That seems so obvious, but the internet is chockablock with companies putting up, say, Facebook pages when their time would be better spent on LinkedIn. Maybe your company should have a presence on both—but the point is that there’s no point going where your customers aren’t. In addition, every social media space lends itself to particular uses, and only some are appropriate for your business.

Remember what Mom said when you told her “Everybody’s doing it.”

Of course you should look at what your competitors are doing in social media. But that doesn’t mean you should mimic their behavior. Only rigorous analysis can reveal what your company should be doing. Our social media team can assess the competitive landscape within the framework of social media, and guide you to where your efforts will do the most good.

Define success first. That way, you’ll recognize it when it happens.

It’s tempting to just dive in. You didn’t “define success” when you started posting vacation photos to Facebook. (If you did, it’s possible you’re the least fun person at the beach.) But the business uses of social media demand an accounting of some kind. Are you hoping to drive customers to your website? That’s measurable. Are you trying to convert them? Again: easily measurable. Brand building is harder to measure but is both possible and desirable.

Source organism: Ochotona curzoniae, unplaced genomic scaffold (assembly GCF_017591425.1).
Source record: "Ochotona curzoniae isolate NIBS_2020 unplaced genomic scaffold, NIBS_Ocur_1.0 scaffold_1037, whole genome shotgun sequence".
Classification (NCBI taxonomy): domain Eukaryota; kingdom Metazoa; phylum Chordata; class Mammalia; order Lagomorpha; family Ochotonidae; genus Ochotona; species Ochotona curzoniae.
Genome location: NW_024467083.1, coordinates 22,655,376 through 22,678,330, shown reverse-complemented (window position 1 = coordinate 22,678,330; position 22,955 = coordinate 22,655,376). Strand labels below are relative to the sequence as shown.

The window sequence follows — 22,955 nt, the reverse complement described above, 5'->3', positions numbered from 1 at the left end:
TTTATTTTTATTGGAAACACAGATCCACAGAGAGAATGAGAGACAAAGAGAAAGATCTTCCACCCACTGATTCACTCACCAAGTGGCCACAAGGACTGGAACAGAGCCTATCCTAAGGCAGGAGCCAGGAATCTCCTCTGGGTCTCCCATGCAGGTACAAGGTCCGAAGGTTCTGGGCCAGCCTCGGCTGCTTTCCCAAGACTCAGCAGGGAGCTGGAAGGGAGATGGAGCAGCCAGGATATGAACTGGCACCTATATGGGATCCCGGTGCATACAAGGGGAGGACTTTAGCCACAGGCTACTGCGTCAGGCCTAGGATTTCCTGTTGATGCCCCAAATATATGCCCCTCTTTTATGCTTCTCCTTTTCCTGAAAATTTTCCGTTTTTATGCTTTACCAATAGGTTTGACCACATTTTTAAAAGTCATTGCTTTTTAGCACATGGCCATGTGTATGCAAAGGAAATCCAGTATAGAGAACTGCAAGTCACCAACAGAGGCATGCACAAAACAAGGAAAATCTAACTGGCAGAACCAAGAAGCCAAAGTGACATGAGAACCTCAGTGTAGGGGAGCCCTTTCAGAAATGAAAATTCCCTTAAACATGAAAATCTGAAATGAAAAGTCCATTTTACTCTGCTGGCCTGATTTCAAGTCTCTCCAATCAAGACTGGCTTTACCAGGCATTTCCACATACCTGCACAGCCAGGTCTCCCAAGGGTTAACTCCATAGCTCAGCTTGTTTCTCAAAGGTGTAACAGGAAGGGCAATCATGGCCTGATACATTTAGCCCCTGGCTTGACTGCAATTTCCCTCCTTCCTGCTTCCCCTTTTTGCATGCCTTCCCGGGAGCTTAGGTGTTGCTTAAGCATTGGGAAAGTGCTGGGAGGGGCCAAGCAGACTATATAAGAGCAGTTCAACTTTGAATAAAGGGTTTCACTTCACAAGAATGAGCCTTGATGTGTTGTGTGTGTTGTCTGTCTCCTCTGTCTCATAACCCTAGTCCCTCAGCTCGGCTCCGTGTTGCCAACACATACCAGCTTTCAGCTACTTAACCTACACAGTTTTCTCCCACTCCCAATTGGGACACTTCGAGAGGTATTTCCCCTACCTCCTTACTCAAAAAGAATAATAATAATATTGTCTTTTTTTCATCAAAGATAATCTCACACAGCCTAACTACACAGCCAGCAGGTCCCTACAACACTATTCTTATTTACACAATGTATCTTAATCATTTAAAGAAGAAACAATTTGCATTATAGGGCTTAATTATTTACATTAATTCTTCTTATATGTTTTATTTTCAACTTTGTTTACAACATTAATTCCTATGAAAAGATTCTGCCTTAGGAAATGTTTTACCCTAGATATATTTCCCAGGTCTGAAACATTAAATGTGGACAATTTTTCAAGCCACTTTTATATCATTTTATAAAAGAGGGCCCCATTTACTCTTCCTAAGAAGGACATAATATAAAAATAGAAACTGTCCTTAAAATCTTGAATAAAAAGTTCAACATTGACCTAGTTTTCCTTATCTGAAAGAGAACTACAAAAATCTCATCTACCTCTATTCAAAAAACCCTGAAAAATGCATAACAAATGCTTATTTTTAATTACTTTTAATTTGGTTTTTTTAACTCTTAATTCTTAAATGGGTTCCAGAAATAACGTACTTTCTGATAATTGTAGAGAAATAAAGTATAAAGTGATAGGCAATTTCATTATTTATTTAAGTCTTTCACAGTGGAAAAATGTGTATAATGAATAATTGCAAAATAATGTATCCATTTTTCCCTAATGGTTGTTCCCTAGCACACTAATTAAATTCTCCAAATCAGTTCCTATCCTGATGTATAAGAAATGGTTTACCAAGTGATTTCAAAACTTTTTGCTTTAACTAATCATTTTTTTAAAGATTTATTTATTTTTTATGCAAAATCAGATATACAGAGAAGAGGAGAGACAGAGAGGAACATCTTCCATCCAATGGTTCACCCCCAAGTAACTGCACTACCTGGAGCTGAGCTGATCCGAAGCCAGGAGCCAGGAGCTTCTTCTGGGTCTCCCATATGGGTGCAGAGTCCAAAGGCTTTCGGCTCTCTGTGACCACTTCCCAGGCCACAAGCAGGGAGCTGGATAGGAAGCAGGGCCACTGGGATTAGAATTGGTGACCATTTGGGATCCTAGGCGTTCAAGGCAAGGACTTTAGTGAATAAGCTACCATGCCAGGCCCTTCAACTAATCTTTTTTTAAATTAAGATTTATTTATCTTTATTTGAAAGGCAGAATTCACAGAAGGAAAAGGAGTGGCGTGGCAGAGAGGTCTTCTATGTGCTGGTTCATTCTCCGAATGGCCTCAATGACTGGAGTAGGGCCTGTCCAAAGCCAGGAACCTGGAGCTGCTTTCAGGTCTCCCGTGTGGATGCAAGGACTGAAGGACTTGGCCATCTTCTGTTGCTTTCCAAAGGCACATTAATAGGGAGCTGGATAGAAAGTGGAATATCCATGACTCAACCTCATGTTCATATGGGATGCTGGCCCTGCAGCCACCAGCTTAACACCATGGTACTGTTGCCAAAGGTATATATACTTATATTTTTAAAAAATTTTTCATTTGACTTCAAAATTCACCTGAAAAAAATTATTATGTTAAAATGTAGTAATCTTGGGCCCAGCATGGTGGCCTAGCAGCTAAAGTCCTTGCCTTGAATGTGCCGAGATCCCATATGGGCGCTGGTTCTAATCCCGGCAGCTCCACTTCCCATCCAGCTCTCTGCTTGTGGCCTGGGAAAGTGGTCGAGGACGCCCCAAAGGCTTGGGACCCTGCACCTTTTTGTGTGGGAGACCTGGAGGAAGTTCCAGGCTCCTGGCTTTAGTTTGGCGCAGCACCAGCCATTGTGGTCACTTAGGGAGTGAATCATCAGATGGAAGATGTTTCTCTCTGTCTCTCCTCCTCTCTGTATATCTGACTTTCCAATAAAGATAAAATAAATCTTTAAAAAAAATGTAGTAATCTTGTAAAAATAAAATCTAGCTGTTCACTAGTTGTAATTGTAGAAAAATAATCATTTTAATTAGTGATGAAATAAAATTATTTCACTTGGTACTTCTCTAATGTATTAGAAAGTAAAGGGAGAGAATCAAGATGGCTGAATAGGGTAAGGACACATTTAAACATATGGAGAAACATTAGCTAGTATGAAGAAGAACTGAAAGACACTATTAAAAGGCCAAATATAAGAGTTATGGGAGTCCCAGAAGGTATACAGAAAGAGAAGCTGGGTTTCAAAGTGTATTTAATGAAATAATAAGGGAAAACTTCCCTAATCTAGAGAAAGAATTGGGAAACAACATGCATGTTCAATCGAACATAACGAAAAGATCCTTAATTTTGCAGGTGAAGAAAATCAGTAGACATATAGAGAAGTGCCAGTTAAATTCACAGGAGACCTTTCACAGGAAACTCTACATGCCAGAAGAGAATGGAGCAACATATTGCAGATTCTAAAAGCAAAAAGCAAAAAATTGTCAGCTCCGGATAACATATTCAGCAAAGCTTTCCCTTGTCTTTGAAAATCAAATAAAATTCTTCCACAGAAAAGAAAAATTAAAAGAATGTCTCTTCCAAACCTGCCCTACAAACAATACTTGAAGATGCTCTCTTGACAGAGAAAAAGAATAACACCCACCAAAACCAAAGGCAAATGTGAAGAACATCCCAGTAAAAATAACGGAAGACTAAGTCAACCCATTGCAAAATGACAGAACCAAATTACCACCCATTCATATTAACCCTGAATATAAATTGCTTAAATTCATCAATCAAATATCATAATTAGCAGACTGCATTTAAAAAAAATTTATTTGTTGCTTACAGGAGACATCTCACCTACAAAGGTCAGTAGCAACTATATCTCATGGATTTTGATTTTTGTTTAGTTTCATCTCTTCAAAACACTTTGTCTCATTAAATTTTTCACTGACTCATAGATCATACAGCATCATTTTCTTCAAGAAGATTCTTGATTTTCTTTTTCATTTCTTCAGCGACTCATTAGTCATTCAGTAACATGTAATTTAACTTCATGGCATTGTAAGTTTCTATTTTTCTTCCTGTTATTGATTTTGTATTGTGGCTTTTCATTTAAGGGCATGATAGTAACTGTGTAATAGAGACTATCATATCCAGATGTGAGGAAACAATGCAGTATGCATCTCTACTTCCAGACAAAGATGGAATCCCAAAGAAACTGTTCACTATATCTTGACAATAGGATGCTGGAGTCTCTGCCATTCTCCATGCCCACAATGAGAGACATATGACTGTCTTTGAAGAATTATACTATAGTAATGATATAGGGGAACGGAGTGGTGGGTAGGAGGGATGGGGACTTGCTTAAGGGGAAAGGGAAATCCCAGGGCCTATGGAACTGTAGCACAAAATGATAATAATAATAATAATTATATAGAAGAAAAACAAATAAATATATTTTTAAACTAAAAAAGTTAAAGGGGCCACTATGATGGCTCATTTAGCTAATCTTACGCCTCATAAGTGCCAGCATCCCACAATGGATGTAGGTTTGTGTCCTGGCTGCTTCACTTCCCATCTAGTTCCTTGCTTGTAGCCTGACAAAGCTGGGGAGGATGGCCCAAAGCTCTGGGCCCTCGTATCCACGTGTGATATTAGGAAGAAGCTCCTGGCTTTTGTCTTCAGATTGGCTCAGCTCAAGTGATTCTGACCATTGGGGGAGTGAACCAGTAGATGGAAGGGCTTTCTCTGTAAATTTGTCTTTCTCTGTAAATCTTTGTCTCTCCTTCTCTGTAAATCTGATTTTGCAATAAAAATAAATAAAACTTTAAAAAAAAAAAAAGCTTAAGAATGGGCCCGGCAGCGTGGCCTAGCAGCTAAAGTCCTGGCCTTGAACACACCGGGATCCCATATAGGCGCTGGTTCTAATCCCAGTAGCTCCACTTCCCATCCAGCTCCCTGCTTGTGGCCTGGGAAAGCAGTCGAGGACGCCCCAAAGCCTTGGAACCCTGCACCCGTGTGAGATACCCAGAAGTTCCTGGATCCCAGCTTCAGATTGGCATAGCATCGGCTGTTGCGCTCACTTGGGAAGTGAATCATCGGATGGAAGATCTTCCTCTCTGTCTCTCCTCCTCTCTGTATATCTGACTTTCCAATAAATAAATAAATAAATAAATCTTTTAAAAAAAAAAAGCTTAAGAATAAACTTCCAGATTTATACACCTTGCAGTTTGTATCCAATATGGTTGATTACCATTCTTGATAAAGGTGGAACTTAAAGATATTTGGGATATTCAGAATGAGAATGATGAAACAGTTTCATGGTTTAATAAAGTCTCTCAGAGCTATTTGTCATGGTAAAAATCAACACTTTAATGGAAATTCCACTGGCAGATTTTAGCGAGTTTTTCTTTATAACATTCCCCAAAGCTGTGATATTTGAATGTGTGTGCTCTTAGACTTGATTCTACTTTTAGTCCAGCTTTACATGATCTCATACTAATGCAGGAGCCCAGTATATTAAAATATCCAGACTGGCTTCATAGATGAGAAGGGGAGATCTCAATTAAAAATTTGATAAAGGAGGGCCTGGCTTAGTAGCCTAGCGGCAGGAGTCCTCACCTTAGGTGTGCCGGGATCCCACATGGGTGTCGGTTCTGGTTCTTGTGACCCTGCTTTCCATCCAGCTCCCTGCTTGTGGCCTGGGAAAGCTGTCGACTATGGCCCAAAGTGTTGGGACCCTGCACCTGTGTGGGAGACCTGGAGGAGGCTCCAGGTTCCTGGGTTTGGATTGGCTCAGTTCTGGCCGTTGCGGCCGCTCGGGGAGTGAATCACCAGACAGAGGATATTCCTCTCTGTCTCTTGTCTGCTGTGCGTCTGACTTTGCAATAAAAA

There’s nothing drearier than a dormant social presence.

If you’re going to do this—by jiminy!—do it. If you haven’t added fresh social content in six months, it just makes everybody sad. The other side of this coin, of course, is that an active presence conveys vitality and encourages return visits. So be sure you have a content production schedule in place and then stick to it. (If you’re not into making schedules or producing content, that’s what we’re here for.)